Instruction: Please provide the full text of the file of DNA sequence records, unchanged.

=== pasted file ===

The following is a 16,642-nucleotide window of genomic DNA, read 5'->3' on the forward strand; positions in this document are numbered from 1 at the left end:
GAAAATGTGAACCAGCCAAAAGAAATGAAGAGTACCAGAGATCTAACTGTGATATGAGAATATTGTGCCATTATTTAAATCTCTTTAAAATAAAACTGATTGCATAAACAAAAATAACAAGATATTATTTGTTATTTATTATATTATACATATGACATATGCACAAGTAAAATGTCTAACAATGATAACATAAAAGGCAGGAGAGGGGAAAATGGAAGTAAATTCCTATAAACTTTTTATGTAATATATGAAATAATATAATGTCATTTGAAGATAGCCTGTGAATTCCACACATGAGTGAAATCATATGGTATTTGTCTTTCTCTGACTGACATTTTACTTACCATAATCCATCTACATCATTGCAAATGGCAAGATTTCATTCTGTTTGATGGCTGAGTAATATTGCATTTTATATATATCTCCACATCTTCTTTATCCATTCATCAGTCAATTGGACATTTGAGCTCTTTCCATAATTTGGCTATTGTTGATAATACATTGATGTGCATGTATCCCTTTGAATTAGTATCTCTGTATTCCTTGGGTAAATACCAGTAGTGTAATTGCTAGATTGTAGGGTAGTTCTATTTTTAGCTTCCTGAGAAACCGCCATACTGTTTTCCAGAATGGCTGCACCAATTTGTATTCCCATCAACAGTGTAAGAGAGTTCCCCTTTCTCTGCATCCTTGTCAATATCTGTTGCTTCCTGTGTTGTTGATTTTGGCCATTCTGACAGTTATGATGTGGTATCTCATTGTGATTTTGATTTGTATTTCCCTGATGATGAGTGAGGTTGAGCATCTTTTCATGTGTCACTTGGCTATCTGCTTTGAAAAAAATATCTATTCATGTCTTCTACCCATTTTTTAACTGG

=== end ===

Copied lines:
The following is a 16,642-nucleotide window of genomic DNA, read 5'->3' on the forward strand; positions in this document are numbered from 1 at the left end:
GAAAATGTGAACCAGCCAAAAGAAATGAAGAGTACCAGAGATCTAACTGTGATATGAGAATATTGTGCCATTATTTAAATCTCTTTAAAATAAAACTGATTGCATAAACAAAAATAACAAGATATTATTTGTTATTTATTATATTATACATATGACATATGCACAAGTAAAATGTCTAACAATGATAACATAAAAGGCAGGAGAGGGGAAAATGGAAGTAAATTCCTATAAACTTTTTATGTAATATATGAAATAATATAATGTCATTTGAAGATAGCCTGTGAATTCCACACATGAGTGAAATCATATGGTATTTGTCTTTCTCTGACTGACATTTTACTTACCATAATCCATCTACATCATTGCAAATGGCAAGATTTCATTCTGTTTGATGGCTGAGTAATATTGCATTTTATATATATCTCCACATCTTCTTTATCCATTCATCAGTCAATTGGACATTTGAGCTCTTTCCATAATTTGGCTATTGTTGATAATACATTGATGTGCATGTATCCCTTTGAATTAGTATCTCTGTATTCCTTGGGTAAATACCAGTAGTGTAATTGCTAGATTGTAGGGTAGTTCTATTTTTAGCTTCCTGAGAAACCGCCATACTGTTTTCCAGAATGGCTGCACCAATTTGTATTCCCATCAACAGTGTAAGAGAGTTCCCCTTTCTCTGCATCCTTGTCAATATCTGTTGCTTCCTGTGTTGTTGATTTTGGCCATTCTGACAGTTATGATGTGGTATCTCATTGTGATTTTGATTTGTATTTCCCTGATGATGAGTGAGGTTGAGCATCTTTTCATGTGTCACTTGGCTATCTGCTTTGAAAAAAATATCTATTCATGTCTTCTACCCATTTTTTAACTGG